Iceland Prime Minister Sigmundur David Gunnlaugsson stepped down on Tuesday following protests over the ownership of the offshore company Wintris. The resignation is the first high-profile casualty of the Panama papers leak.

The Panama papers refer to the leaked 11 million documents that contained details on the money stashed away in offshore tax havens by the world’s rich and powerful.

According to the documents, the prime minister and his wife, Anna Sigurlaug Palsdottir, owned an offshore company since 2007. The company had big claims on Iceland’s banks and was not declared at the time he entered the parliament. By law, they are required to state their assets publicly.

Gunnlaugsson was accused of tax avoidance on millions of inherited dollars. He sold 50 percent of the company’s shares to his wife for US$1 (AU$1.32), eight months after he entered the parliament in 2009.

He said his wife has not benefited financially from it and denied any wrongdoing.

The disclosure infuriated his people, who gathered outside the parliament on Monday, chanting slogans, waving bananas and hurling eggs in protest.

Earlier on Tuesday, the prime minister requested the President of Iceland, Olafur Ragnar Grimsson, to dissolve the parliament and facilitate an early election. But Grimsson wanted to consult the Independence party, which has been in the ruling coalition with Gunnlaugsson’s Progressive Party since 2013, on the issue, the BBC reported.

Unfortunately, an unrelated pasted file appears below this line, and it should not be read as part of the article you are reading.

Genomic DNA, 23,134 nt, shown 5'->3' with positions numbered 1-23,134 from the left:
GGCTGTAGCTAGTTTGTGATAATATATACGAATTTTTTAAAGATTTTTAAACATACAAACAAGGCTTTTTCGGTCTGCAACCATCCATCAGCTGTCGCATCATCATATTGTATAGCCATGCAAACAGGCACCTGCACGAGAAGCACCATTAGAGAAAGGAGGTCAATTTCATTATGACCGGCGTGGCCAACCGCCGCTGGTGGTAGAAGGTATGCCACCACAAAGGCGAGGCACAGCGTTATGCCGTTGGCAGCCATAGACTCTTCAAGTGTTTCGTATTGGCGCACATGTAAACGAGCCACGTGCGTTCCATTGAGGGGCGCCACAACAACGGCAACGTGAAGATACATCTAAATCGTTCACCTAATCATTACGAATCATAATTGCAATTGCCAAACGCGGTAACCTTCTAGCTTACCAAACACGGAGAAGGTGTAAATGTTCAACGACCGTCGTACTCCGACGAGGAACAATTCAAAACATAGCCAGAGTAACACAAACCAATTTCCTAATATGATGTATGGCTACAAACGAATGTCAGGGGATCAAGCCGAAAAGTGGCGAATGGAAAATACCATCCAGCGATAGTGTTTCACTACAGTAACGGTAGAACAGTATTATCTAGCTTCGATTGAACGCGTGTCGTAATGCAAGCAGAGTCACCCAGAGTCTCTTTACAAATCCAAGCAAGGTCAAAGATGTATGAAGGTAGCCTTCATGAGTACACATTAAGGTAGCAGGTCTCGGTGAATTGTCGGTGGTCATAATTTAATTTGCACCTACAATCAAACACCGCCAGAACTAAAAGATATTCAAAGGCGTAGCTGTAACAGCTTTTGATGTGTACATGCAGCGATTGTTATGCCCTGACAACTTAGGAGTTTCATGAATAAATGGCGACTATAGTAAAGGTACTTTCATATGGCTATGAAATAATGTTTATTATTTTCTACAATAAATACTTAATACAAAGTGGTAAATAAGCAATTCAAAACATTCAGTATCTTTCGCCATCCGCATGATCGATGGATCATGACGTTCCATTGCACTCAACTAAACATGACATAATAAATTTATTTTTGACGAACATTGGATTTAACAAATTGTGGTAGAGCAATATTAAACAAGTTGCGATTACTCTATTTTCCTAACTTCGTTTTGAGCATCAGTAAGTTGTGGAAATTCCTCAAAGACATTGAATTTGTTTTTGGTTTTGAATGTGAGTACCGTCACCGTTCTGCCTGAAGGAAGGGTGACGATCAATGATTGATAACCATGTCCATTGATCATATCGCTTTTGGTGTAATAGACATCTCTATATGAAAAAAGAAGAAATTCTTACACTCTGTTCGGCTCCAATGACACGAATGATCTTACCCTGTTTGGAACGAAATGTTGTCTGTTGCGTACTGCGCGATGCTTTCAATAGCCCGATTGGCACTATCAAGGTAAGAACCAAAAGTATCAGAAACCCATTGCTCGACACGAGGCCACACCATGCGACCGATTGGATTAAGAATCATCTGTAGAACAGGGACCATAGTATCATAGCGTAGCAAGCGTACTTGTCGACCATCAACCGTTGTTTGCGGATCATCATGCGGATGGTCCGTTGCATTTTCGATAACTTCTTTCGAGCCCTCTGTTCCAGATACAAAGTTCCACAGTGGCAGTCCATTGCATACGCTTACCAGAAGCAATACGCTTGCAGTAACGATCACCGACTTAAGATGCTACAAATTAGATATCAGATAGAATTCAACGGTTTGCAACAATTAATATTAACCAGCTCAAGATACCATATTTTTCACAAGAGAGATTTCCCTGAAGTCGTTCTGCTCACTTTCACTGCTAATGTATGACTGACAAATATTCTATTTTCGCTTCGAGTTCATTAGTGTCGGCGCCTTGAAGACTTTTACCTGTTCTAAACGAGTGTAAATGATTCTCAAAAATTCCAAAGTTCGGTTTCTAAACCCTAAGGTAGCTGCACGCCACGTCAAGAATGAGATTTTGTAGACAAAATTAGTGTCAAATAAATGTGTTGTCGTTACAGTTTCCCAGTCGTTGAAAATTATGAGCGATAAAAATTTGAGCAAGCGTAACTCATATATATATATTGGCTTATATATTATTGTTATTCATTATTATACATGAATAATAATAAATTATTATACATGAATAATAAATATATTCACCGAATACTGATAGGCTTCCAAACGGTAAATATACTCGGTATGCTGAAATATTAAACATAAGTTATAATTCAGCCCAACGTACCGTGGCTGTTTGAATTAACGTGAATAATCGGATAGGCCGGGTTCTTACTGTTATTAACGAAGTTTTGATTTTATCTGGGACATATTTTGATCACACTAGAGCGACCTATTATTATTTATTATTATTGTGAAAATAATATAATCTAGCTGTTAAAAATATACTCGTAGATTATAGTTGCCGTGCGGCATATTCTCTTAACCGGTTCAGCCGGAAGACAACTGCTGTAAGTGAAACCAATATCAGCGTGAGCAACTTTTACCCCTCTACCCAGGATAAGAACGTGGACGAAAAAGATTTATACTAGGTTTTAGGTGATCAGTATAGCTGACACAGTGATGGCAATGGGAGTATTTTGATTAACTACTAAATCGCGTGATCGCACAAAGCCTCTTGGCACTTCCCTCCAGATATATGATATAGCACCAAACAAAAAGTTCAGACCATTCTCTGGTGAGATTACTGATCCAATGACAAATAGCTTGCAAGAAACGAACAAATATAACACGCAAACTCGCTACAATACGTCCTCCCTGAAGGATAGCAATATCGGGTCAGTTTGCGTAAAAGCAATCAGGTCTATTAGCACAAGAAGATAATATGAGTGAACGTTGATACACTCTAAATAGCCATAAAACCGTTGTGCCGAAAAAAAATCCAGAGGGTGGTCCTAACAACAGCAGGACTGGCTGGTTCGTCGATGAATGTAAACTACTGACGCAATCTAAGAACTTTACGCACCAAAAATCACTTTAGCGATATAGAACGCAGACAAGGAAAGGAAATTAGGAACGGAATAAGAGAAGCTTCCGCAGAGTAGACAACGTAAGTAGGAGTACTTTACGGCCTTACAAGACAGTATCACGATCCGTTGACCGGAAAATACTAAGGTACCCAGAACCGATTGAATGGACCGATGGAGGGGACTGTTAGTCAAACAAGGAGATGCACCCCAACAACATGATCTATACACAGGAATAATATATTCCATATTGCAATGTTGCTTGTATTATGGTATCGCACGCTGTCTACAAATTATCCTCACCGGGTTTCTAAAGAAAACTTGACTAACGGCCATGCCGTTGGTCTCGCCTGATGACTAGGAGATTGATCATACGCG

But, Gunnlaugsson decided to resign, ahead of the confidence vote, which was sought by the opposition parties.

The leak of the Panama Papers created outrage on how the wealthy and the powerful people avoided tax while the common mass took the austerity and hardship on themselves.

Mossack Fonseca, the firm responsible for creating offshore companies, denied the charges. The Panamanian government also tried to defend its reputation on Tuesday, Reuters reported.

In the resignation statement, Gunnlaugsson said that he doesn’t want to stand in the way of government work any further.